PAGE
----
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Stein, Gertrude (1874–1946) By Perelman, Bob

DOI: 10.4324/9781135000356-REM127-1
Published: 09/05/2016
Retrieved: 22 October 2019, from
https://www.rem.routledge.com/articles/stein-gertrude-1874-1946-1

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Abstract

Gertrude Stein was a modernist writer of the twentieth century, notable for the extremity of her stylistic innovations. During the first half of her career, her radical experimentation made her a target of mockery. In 1933, she published The Autobiography of Alice B. Toklas, a memoir of modernist activity in Paris written in a more accessible style. Intellectually serious but amusing and filled with gossip about charismatic figures (Picasso and Hemingway, among others), it was a surprise best seller in the USA and made Stein a celebrity; she remained an affectionately regarded public figure for the rest of her life. However, at her death and for decades after, she was not a respectable object of critical attention. To university critics, Joyce, Pound, and Eliot had set the standard for literary achievement, and Stein’s work seemed a formless self-indulgence. It was not until the latter decades of the twentieth century, with the rise of a number of related intellectual and artistic forces — feminist critics and poets, the general US innovative poetic tendency, Language writing, and post-structuralism — that Stein began to be taken seriously. In the twenty-first century, while her writing still raises controversy, it is prominent in the modernist canon.

Gertrude Stein was a modernist writer of the twentieth century, notable for the extremity of her stylistic innovations. During the first half of her career, her radical experimentation made her a target of mockery. In 1933, she published The Autobiography of Alice B. Toklas, a memoir of modernist activity in Paris written in a more accessible style. Intellectually serious but amusing and filled with gossip about charismatic figures (Picasso and Hemingway, among others), it was a surprise best seller in the USA and made Stein a celebrity; she remained an affectionately regarded public figure for the rest of her life. However, at her death and for decades after, she was not a respectable object of critical attention. To university critics, Joyce, Pound, and Eliot had set the standard for literary achievement, and Stein’s work seemed a formless self-indulgence. It was not until the latter decades of the twentieth century, with the rise of a number of related intellectual and artistic forces — feminist critics and poets, the general US innovative poetic tendency, Language writing, and post-structuralism — that Stein began to be taken seriously. In the twenty-first century, while her writing still raises controversy, it is prominent in the modernist canon.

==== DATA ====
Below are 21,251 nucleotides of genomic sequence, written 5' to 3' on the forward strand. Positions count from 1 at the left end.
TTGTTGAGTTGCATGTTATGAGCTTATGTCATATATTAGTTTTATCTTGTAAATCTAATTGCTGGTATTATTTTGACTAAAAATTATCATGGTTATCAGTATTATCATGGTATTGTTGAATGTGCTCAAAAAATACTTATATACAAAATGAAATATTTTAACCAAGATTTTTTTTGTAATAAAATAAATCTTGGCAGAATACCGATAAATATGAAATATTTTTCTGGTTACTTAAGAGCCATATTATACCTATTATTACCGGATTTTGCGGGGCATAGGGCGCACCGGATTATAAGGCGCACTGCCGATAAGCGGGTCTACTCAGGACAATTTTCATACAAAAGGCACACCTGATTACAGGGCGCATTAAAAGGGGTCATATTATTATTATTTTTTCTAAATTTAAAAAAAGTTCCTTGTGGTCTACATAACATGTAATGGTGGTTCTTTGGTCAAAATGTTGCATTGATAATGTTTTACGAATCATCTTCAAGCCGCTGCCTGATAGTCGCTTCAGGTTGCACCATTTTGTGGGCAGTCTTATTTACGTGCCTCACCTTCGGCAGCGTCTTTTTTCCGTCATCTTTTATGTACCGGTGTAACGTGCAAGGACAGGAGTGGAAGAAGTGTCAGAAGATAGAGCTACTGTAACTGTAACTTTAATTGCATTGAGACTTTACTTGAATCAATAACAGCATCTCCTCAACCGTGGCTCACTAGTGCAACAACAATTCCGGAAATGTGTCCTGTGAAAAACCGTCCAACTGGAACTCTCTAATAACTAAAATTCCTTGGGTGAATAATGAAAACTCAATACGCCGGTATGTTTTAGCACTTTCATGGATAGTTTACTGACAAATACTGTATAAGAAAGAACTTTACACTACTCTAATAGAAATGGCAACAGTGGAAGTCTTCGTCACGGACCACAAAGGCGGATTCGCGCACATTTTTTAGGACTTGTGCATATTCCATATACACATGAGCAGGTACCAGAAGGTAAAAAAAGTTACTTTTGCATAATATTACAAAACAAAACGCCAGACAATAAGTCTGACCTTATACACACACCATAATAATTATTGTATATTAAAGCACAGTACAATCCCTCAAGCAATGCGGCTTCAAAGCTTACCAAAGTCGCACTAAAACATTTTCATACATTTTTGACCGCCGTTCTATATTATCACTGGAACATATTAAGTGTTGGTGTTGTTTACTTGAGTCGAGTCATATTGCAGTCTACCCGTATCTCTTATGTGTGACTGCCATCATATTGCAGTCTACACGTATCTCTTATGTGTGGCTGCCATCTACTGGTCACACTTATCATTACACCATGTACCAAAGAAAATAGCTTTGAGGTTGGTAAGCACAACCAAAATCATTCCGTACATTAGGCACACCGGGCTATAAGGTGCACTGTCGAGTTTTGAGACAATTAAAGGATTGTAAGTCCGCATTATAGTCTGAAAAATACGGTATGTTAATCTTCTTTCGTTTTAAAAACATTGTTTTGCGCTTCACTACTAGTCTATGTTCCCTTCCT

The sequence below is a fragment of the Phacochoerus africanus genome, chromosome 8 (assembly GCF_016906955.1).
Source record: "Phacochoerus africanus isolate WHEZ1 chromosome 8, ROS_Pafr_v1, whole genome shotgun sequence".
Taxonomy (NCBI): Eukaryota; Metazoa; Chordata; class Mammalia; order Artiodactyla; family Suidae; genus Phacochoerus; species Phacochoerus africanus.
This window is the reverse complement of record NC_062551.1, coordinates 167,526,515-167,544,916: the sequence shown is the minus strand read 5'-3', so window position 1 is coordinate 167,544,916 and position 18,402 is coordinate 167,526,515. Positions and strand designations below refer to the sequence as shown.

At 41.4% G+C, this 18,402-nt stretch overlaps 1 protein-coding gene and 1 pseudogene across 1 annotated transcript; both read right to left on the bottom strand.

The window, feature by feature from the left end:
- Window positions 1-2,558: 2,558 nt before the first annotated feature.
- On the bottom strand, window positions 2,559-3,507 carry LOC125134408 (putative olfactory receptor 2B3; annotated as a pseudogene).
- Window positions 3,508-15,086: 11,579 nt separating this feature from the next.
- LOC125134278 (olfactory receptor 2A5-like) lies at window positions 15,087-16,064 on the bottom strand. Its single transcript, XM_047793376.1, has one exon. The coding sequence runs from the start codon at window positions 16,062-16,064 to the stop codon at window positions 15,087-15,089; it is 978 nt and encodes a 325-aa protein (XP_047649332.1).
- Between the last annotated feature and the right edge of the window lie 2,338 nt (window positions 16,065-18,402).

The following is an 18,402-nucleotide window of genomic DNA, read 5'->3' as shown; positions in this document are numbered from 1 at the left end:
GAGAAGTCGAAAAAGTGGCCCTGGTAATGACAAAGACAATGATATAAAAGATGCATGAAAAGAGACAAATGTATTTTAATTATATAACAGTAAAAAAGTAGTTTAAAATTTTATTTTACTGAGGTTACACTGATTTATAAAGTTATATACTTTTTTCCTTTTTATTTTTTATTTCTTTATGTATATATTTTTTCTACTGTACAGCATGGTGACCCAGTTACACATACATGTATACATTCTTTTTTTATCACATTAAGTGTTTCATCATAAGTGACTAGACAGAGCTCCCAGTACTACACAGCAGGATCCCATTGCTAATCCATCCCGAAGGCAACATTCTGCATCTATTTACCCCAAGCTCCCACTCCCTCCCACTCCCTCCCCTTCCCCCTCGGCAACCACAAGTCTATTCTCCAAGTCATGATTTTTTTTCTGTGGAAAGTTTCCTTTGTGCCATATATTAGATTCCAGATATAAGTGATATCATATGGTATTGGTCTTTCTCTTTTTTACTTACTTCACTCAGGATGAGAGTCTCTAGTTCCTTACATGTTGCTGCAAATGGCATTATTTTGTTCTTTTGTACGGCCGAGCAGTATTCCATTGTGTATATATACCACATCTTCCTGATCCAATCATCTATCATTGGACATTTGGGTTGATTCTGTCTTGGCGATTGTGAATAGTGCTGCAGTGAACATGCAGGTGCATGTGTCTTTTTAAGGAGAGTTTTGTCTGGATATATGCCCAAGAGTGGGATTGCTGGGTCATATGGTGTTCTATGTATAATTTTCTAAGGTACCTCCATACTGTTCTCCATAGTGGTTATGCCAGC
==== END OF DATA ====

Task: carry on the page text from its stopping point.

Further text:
Stein was born in Allegheny, Pennsylvania, and grew up in California. Intellectually ambitious, she attended Radcliffe College, studying with the psychologist William James, and in 1897 began medical training at Johns Hopkins University. She soon dropped out and travelled to Europe with her brother Leo. They settled in Paris in 1903, where they became interested in post-Impressionist and Cubist art. They met Picasso and other painters, and began to amass a pioneering and influential collection of visual art. In 1908 she met Alice B. Toklas, who became her lifelong companion. With the exception of a lecture tour in the USA, Stein spent the rest of her life in France, though she wrote almost exclusively in English and strongly self-identified as American. Stein’s interest in science, her passion for painting, and the fact of her being lesbian are now seen as key factors in her work.

Stein is difficult to categorize: neither high modernist nor avant-garde are accurate labels. High modernist reading habits — where striking imagery, intricate historical and literary reference, economy of phrase, and complexity of procedure are valued — will find little of interest in her work. Further, while her writing may strike first-time readers as strange, Stein is unlike other avant-garde figures in that provocation was never one of her primary goals. Rather, she was engaged in a lifelong exploration of her medium (words) with the expectation that public recognition would ensue. Whether in the hermetic work of the 1910s and 1920s or in the more popular work of the 1930s and 1940s, Stein was not trying to shock the public, but to reach it.